On a long journey – 28 bald ibises and their original air traffic controllers

There was a special spectacle yesterday on the model airfield in Radfeld. An unusual family stopped there. On the way to Italy, a flock of young birds graced Tyrol. But the animals did not come alone, but with a pilot and mums.

Ready-Set-Go! The starting shot for this year’s bald ibis emigration was given yesterday at 9.30 a.m. in Salzburg. With 28 young birds and their foster mothers Helena Wehner and Katharina Huchler in tow, pilot Johannes Fritz set out to accompany the bald ibis over around 800 kilometers to Italy. The reason and goal of the impressive campaign is to make the bird species at home again and to save it from extinction.

But why do you need a flying machine as a leader? The northern bald ibises themselves are mainly kept in zoos. They have a motivation to migrate, but they lack the necessary knowledge to find their way in the wilderness. But they follow their foster mothers Wehner and Huchler everywhere and are thus put on the right path.

The birds are piloted to Italy. The whole squad flies from Seekirchen in Salzburg to the WWF reserve Laguna di Ortobello in Tuscany. Six to seven flight stages with intermediate stops and rest days are planned. Yesterday one of the stopovers took place at the model airfield in Radfeld in Tyrol. And the “Krone” was there!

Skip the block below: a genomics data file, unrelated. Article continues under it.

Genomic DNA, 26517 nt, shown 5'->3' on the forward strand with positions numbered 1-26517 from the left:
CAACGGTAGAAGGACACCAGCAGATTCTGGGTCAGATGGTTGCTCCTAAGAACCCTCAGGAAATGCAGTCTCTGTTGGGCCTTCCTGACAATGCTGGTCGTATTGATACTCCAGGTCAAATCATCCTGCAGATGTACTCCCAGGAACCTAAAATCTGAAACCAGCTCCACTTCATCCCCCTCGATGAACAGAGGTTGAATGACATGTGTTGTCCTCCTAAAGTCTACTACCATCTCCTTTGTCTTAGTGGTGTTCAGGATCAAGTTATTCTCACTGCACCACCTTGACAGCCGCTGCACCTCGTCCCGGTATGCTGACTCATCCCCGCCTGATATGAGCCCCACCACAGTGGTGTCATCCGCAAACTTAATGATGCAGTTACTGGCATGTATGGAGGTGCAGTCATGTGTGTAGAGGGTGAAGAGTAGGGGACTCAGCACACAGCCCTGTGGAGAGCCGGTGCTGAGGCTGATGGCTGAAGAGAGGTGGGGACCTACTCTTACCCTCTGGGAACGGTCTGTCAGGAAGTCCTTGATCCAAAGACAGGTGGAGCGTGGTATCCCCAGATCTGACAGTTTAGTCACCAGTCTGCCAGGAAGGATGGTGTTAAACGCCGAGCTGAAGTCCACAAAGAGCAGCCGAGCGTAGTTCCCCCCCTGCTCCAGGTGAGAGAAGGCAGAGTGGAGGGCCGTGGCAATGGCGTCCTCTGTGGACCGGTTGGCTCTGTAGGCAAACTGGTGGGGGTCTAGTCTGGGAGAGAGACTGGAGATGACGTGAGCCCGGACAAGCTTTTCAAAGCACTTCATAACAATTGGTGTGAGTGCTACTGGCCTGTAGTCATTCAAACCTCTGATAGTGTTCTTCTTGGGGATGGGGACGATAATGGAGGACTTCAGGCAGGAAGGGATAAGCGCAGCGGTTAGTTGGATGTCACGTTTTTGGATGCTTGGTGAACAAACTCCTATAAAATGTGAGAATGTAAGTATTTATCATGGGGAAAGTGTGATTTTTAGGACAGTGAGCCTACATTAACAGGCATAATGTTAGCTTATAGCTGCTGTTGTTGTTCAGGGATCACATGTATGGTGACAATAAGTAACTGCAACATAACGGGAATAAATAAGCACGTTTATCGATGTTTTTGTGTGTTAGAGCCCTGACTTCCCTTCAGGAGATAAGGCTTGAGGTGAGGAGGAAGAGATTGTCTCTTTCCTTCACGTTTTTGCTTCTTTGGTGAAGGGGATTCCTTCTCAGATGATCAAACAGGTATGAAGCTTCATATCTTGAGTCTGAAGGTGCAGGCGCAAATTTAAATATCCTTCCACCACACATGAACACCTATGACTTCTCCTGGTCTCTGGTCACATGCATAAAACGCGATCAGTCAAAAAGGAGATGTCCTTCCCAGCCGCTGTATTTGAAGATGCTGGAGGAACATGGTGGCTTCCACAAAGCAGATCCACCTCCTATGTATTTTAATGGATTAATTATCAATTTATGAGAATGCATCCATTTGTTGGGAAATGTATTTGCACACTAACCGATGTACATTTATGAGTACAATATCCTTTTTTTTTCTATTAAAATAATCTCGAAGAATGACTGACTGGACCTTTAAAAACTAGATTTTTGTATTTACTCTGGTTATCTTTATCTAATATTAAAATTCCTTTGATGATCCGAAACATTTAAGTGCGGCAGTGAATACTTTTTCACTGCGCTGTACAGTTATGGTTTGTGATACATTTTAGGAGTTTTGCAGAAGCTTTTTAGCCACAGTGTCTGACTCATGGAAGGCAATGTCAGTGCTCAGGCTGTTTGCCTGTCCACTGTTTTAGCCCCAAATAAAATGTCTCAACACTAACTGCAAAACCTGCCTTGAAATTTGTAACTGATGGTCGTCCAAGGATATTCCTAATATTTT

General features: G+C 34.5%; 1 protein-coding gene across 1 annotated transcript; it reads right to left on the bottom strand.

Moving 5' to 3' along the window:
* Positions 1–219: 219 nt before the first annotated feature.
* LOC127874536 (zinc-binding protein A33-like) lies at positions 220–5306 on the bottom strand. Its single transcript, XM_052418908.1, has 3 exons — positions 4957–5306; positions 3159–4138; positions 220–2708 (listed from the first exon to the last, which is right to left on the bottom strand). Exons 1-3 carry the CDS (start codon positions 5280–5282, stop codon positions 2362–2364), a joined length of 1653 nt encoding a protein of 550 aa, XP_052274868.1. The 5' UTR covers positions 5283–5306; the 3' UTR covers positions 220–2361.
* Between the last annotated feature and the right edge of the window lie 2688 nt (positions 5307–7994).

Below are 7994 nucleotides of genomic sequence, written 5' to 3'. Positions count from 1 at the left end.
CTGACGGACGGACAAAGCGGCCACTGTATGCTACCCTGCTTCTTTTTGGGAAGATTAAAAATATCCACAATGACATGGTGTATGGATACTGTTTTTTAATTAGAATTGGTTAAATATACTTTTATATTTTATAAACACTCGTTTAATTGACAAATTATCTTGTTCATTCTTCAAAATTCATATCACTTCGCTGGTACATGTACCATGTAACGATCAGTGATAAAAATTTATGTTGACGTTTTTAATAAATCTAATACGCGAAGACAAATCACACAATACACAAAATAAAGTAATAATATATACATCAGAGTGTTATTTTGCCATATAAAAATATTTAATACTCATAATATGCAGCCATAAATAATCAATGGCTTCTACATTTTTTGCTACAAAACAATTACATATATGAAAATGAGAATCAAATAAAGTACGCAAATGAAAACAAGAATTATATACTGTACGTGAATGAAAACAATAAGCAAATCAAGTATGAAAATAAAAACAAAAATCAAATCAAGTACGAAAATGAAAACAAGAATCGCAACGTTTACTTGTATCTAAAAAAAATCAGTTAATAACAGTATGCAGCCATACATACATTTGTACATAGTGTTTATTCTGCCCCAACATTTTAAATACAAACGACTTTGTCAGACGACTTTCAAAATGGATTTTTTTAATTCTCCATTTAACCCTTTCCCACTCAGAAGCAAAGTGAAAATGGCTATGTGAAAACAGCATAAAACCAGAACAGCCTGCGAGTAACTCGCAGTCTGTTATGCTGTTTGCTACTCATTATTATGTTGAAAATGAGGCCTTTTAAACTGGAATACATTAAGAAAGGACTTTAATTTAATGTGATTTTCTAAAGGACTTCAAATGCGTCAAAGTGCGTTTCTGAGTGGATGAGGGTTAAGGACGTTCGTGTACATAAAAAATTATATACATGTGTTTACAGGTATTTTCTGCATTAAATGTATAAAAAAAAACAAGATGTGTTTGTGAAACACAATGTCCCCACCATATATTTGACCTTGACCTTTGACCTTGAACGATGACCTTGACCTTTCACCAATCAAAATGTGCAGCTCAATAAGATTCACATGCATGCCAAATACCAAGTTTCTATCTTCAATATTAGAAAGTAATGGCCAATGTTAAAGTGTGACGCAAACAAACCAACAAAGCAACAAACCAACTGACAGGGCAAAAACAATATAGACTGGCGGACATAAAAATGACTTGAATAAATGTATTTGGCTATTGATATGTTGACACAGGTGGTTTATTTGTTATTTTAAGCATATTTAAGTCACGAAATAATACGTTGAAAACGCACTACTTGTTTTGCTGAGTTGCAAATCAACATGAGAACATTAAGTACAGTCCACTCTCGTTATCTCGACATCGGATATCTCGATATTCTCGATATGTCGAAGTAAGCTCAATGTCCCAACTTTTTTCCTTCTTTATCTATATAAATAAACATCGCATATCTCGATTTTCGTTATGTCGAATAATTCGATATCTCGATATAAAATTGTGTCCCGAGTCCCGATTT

Perfect landing at the airfield in Radfeld
What the onlookers saw there was a spectacle. Two aircraft with yellow paragliders accompanied by a helicopter and then the birds in perfect flight formation. First, the ultralight aircraft made contact with the ground with two pilots and the foster mothers, then the flock of bald ibises circled a few laps around the airfield before they finally started to land.

The feathered friends are always well behaved! The young birds hardly ever leave the foster mothers’ side. But immediately after arrival it was feeding time.

But why migration at all? Club leader and pilot Fritz explains: “The origin of the whole action lies in a research project. The bald ibis is threatened with extinction due to hunting in Central Europe and changes in the climate. We have now built an independent, viable population within seven years. “

Within two months, 22 training flights with a radius of 75 kilometers were carried out. Formation flying was also practiced diligently. Interesting detail on the side: by flying in formation, the young birds save 20 to 25% energy – no disadvantage on such a long journey.

Katharina Wagner, Kronen Zeitung